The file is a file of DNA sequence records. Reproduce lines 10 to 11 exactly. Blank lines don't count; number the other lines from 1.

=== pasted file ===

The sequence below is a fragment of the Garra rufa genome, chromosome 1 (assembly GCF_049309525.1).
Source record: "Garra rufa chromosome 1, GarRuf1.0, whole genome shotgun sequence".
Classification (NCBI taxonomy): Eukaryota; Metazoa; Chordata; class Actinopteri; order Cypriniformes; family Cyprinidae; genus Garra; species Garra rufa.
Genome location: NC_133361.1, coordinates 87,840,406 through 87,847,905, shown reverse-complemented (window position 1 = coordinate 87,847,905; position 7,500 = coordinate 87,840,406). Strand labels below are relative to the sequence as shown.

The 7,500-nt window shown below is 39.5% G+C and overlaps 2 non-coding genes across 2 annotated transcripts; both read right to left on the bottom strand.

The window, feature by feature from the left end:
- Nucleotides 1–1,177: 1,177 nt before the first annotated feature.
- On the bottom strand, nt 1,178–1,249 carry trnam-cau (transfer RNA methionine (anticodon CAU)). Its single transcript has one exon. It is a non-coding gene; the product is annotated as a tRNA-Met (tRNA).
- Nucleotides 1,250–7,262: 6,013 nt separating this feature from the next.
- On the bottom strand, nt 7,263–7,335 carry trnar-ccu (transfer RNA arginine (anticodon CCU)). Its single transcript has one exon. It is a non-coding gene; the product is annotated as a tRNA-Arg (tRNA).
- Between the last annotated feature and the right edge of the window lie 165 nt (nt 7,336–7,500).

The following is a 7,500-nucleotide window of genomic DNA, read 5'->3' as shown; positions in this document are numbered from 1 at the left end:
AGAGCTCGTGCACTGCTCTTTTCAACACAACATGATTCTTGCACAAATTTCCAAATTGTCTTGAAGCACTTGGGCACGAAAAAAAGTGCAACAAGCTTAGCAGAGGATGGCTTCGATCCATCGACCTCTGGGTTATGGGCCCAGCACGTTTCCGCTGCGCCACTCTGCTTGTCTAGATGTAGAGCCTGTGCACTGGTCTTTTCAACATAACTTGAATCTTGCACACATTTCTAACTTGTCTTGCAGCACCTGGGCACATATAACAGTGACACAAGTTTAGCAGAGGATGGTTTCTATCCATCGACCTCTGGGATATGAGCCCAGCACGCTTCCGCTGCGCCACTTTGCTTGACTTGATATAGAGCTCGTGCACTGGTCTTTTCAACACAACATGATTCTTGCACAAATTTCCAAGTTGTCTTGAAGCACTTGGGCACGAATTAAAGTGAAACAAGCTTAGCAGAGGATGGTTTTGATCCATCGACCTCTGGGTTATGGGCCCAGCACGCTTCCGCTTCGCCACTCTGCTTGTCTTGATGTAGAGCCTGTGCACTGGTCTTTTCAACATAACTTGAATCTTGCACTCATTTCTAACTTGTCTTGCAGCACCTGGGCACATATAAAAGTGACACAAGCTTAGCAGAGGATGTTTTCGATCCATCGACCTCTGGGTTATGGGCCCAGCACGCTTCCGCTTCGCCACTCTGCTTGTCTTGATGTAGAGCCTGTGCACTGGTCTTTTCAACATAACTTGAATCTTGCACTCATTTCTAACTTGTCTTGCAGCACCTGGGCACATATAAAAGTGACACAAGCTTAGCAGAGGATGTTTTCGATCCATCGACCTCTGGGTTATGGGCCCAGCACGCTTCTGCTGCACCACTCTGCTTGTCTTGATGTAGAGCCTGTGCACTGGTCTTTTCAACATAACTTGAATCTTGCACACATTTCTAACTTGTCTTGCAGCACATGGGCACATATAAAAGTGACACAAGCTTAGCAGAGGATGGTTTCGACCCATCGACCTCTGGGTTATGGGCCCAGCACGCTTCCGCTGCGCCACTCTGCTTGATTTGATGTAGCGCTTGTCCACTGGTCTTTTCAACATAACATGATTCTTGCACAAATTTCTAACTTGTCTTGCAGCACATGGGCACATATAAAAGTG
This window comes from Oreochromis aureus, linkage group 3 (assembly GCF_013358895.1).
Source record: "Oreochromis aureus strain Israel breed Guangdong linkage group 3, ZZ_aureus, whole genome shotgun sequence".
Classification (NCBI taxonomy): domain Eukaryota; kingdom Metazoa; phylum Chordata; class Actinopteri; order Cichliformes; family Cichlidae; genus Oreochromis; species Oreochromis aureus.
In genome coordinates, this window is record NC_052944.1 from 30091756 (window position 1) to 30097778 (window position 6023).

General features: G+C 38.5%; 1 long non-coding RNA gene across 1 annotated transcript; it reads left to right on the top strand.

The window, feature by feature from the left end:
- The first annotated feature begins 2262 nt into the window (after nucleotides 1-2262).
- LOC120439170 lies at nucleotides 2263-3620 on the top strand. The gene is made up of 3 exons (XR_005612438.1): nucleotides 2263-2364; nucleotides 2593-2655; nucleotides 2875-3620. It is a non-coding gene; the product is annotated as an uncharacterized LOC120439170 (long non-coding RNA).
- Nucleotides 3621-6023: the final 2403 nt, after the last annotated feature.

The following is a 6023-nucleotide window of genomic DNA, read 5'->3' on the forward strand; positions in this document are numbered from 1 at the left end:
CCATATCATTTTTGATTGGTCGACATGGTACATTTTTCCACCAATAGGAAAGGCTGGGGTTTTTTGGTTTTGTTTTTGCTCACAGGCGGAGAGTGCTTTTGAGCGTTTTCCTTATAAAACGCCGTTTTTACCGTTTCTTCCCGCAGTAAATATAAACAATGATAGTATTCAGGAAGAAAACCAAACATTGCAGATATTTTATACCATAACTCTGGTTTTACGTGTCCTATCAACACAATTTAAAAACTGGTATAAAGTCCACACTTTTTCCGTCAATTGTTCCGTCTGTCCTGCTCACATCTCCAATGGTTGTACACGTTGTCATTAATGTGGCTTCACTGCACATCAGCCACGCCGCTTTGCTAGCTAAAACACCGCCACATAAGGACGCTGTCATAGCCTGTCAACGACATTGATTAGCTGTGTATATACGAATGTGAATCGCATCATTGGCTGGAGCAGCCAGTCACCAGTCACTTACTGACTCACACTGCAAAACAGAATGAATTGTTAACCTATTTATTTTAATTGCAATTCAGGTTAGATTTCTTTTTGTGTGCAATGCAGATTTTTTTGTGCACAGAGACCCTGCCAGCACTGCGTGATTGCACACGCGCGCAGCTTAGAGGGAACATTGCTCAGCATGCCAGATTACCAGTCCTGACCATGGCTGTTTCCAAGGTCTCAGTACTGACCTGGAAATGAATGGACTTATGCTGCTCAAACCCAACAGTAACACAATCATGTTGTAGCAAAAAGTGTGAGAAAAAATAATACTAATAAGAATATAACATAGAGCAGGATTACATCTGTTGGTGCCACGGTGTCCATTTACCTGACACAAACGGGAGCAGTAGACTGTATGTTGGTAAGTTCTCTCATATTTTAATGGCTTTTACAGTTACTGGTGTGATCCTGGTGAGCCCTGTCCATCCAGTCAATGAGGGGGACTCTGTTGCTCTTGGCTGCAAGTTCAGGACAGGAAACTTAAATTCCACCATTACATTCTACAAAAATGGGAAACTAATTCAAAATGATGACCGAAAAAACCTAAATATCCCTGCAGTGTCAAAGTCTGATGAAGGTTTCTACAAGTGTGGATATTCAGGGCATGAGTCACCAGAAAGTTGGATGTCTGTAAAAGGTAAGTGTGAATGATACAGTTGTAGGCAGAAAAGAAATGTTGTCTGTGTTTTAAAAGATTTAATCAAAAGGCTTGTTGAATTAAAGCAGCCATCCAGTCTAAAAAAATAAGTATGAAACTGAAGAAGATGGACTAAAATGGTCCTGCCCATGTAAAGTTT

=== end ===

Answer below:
- On the bottom strand, nt 7,263–7,335 carry trnar-ccu (transfer RNA arginine (anticodon CCU)). Its single transcript has one exon. It is a non-coding gene; the product is annotated as a tRNA-Arg (tRNA).
- Between the last annotated feature and the right edge of the window lie 165 nt (nt 7,336–7,500).